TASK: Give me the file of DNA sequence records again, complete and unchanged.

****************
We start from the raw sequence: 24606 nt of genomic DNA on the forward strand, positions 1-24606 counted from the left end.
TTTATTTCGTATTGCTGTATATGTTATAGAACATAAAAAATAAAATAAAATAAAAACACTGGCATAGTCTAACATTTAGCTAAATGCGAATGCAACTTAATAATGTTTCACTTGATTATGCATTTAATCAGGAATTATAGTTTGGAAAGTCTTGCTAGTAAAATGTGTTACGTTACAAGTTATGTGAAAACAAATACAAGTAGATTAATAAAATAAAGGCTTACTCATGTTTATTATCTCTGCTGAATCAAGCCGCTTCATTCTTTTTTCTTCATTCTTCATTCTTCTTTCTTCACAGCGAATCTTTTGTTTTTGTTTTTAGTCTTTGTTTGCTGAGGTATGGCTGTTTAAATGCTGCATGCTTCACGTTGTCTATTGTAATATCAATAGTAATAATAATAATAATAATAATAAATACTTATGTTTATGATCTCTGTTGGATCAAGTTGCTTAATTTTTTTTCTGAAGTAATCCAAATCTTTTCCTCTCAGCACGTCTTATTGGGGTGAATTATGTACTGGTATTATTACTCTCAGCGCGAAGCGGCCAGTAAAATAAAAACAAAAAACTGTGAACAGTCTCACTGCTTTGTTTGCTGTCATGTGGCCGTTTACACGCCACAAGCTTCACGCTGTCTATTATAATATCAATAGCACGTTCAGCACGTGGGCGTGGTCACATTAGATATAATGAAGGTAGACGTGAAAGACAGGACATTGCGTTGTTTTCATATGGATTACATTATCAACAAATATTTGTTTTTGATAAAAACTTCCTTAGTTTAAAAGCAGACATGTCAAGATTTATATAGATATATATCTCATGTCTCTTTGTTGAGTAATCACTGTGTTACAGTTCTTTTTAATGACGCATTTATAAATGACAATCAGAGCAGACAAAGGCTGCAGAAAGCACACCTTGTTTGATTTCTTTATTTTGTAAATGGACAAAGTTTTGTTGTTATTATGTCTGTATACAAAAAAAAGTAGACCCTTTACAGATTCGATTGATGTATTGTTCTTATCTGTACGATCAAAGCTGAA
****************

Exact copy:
We start from the raw sequence: 24606 nt of genomic DNA on the forward strand, positions 1-24606 counted from the left end.
TTTATTTCGTATTGCTGTATATGTTATAGAACATAAAAAATAAAATAAAATAAAAACACTGGCATAGTCTAACATTTAGCTAAATGCGAATGCAACTTAATAATGTTTCACTTGATTATGCATTTAATCAGGAATTATAGTTTGGAAAGTCTTGCTAGTAAAATGTGTTACGTTACAAGTTATGTGAAAACAAATACAAGTAGATTAATAAAATAAAGGCTTACTCATGTTTATTATCTCTGCTGAATCAAGCCGCTTCATTCTTTTTTCTTCATTCTTCATTCTTCTTTCTTCACAGCGAATCTTTTGTTTTTGTTTTTAGTCTTTGTTTGCTGAGGTATGGCTGTTTAAATGCTGCATGCTTCACGTTGTCTATTGTAATATCAATAGTAATAATAATAATAATAATAATAAATACTTATGTTTATGATCTCTGTTGGATCAAGTTGCTTAATTTTTTTTCTGAAGTAATCCAAATCTTTTCCTCTCAGCACGTCTTATTGGGGTGAATTATGTACTGGTATTATTACTCTCAGCGCGAAGCGGCCAGTAAAATAAAAACAAAAAACTGTGAACAGTCTCACTGCTTTGTTTGCTGTCATGTGGCCGTTTACACGCCACAAGCTTCACGCTGTCTATTATAATATCAATAGCACGTTCAGCACGTGGGCGTGGTCACATTAGATATAATGAAGGTAGACGTGAAAGACAGGACATTGCGTTGTTTTCATATGGATTACATTATCAACAAATATTTGTTTTTGATAAAAACTTCCTTAGTTTAAAAGCAGACATGTCAAGATTTATATAGATATATATCTCATGTCTCTTTGTTGAGTAATCACTGTGTTACAGTTCTTTTTAATGACGCATTTATAAATGACAATCAGAGCAGACAAAGGCTGCAGAAAGCACACCTTGTTTGATTTCTTTATTTTGTAAATGGACAAAGTTTTGTTGTTATTATGTCTGTATACAAAAAAAAGTAGACCCTTTACAGATTCGATTGATGTATTGTTCTTATCTGTACGATCAAAGCTGAA